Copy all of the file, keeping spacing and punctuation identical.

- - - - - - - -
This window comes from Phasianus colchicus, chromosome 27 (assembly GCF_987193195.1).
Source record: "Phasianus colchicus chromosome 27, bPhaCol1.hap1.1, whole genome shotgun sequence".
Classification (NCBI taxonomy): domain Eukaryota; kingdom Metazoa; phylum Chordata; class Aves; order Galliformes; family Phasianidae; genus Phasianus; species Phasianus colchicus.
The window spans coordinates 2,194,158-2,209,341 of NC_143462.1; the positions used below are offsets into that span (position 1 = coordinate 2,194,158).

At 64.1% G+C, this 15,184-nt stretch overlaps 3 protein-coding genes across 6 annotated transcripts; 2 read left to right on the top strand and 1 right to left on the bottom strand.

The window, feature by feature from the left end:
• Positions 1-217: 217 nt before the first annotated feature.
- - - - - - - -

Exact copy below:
This window comes from Phasianus colchicus, chromosome 27 (assembly GCF_987193195.1).
Source record: "Phasianus colchicus chromosome 27, bPhaCol1.hap1.1, whole genome shotgun sequence".
Classification (NCBI taxonomy): domain Eukaryota; kingdom Metazoa; phylum Chordata; class Aves; order Galliformes; family Phasianidae; genus Phasianus; species Phasianus colchicus.
The window spans coordinates 2,194,158-2,209,341 of NC_143462.1; the positions used below are offsets into that span (position 1 = coordinate 2,194,158).

At 64.1% G+C, this 15,184-nt stretch overlaps 3 protein-coding genes across 6 annotated transcripts; 2 read left to right on the top strand and 1 right to left on the bottom strand.

The window, feature by feature from the left end:
• Positions 1-217: 217 nt before the first annotated feature.